Published (as with 3 Major Monsters) by Bandai, this time for the FM-7 and PC X-1 personal computer systems, this is another Godzilla game that seems to have been all but forgotten online. I can find it on lists, and I can find people talking about it on YouTube, but no one actually seems to be able to play the game. The issue, not unlike with the Video Challenger system we discussed before, is that there’s no easy way to emulate the PCs this game came from. The systems are old, without a lot of support, and players don’t seem interested in trying to get these consoles working cleanly. As such you can find a tiny bit of footage available about it, but nothing to clearly indicate how well the game played.
Its core seems to be a top-down kind of Rampage adventure, where you take Godzilla around the countryside and stomp on things. You invade towns, cause carnage, and then attack the military vehicles that come for you. The graphics are nice, and clean, and everything looks interesting. Sadly we might never be able to really discuss it considering the game is all but lost to time. Maybe one day…
Developed by Toho (based on the Godzillaland anime), this game (aka Gojira-kun) features chibi-fied versions of the Godzilla cast, from the main Big G himself to his various monster friends. The game is a puzzler, with Godzilla being forced to go around various single-screen, platforming stages so he can break boulders. Or maybe they’re eggs. Whatever they are, he can punch them around and, when they’re stuck (either in a pool of water or up against a wall or another boulder-egg), punching them breaks them. Once all the boulder-eggs are broken, the way out of the stage opens and Godzilla can escape to the next area.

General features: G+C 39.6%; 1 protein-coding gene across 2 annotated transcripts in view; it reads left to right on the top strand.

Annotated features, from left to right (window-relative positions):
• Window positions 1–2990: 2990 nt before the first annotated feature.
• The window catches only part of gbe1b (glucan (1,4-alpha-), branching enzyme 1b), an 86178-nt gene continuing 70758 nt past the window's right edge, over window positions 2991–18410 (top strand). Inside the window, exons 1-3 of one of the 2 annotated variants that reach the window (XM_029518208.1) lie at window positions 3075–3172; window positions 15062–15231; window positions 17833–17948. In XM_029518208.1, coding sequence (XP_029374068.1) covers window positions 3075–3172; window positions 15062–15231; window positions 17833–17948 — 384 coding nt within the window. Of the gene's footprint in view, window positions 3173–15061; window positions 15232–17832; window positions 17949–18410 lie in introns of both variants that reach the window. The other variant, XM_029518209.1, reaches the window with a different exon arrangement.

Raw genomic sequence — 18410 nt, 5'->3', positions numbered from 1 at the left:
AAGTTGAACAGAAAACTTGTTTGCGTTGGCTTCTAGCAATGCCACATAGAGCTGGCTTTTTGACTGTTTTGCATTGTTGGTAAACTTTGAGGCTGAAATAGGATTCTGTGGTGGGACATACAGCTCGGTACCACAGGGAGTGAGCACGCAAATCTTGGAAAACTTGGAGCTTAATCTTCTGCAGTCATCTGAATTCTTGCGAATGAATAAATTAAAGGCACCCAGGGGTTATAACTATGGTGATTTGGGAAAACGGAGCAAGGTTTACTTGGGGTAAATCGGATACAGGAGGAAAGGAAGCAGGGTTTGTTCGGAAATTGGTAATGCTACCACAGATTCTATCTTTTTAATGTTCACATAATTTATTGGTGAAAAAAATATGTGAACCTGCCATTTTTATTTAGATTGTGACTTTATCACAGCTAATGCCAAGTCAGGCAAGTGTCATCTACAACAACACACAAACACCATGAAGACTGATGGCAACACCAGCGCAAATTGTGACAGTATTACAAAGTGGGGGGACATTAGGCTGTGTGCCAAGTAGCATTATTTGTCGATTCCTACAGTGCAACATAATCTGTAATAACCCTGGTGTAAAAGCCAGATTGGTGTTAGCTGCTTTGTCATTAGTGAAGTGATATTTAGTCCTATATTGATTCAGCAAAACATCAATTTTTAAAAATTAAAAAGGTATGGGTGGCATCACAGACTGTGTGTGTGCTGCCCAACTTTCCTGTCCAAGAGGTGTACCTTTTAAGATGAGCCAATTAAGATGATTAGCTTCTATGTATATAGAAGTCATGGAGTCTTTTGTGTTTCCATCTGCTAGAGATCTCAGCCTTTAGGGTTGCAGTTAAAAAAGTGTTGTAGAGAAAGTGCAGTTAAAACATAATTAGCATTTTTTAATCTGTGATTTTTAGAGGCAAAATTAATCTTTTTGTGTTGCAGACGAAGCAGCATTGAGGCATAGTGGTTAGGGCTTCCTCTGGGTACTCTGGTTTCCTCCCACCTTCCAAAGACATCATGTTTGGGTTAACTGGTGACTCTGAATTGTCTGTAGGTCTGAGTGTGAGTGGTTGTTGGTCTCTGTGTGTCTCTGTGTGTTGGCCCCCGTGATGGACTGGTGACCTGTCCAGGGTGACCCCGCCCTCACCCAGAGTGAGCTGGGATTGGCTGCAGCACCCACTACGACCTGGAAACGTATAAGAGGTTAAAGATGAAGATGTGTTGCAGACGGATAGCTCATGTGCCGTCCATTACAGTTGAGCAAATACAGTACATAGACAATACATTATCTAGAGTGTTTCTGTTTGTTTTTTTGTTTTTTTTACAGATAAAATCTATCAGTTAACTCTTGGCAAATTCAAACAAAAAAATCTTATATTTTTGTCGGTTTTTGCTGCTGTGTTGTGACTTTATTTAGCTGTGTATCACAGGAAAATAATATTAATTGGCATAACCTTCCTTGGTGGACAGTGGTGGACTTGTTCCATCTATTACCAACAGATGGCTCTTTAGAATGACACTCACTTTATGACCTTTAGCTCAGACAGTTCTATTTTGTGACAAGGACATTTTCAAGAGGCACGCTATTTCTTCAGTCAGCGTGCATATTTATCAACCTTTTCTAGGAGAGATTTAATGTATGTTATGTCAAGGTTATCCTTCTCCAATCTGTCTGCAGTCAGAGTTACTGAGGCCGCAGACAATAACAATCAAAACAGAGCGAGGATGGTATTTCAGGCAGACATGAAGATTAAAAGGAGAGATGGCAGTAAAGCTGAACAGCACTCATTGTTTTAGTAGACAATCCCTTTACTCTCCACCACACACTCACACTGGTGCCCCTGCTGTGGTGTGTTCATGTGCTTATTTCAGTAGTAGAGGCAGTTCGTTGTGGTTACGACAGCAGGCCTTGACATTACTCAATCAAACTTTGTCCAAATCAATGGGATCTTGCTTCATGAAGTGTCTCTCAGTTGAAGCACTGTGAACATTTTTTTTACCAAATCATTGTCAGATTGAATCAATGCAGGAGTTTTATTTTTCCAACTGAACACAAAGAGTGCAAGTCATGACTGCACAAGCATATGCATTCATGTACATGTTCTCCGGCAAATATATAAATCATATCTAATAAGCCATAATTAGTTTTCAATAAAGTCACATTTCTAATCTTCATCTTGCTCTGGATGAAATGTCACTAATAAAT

Godzilla can battle the other monsters, punching them with his big fist and sending them flying off the screen. But he has to watch out for water (as do the other monsters) because if he falls in he dies. You only get so many lives, most of which will be eaten up by water or the slow, steady drain of damage the other monsters will do, so completing these stages, especially as the game progresses, can be hard. But in essence this is a block-pushing game just like so many other block-pushing games from the mid-1980s. It’s not bad, but it’s not really special even with the simple Godzilla graphics included.
It's worth noting that this was the one Godzilla game to actually see life beyond these older, rarer consoles. A Game Boy port of Godzilla-kun, titled simply Godzilla for Nintendo's console, was released in 1990. It featured slightly updated graphics but was otherwise largely unchanged from the MSX version.